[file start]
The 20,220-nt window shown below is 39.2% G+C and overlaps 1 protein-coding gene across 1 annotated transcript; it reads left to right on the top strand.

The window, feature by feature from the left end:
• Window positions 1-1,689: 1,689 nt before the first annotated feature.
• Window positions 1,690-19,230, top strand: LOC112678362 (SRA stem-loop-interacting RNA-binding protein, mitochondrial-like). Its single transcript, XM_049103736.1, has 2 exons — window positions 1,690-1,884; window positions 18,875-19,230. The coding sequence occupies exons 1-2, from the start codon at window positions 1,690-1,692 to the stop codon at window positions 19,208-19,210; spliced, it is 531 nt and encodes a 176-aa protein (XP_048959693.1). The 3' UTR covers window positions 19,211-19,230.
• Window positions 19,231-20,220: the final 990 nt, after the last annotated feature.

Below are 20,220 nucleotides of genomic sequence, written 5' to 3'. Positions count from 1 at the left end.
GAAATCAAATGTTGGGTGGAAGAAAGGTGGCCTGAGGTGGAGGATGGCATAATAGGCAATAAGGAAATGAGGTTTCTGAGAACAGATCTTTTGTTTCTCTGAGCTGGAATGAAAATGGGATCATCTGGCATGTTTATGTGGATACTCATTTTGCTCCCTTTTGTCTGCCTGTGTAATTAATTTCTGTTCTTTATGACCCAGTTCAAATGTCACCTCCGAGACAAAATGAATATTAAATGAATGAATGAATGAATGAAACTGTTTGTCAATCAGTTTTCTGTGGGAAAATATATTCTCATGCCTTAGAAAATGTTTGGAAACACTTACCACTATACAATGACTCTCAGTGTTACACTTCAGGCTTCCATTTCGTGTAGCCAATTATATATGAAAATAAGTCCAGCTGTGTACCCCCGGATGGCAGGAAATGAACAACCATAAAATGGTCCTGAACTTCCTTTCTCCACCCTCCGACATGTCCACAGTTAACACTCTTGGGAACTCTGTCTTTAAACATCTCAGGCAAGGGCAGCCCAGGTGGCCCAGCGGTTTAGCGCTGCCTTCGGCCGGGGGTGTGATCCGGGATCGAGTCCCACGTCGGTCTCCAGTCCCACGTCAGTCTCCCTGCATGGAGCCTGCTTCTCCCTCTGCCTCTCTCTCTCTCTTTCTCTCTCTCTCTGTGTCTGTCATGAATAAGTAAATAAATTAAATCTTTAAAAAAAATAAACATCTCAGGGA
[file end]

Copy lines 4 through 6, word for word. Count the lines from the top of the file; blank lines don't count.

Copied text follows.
• Window positions 1,690-19,230, top strand: LOC112678362 (SRA stem-loop-interacting RNA-binding protein, mitochondrial-like). Its single transcript, XM_049103736.1, has 2 exons — window positions 1,690-1,884; window positions 18,875-19,230. The coding sequence occupies exons 1-2, from the start codon at window positions 1,690-1,692 to the stop codon at window positions 19,208-19,210; spliced, it is 531 nt and encodes a 176-aa protein (XP_048959693.1). The 3' UTR covers window positions 19,211-19,230.
• Window positions 19,231-20,220: the final 990 nt, after the last annotated feature.

Below are 20,220 nucleotides of genomic sequence, written 5' to 3'. Positions count from 1 at the left end.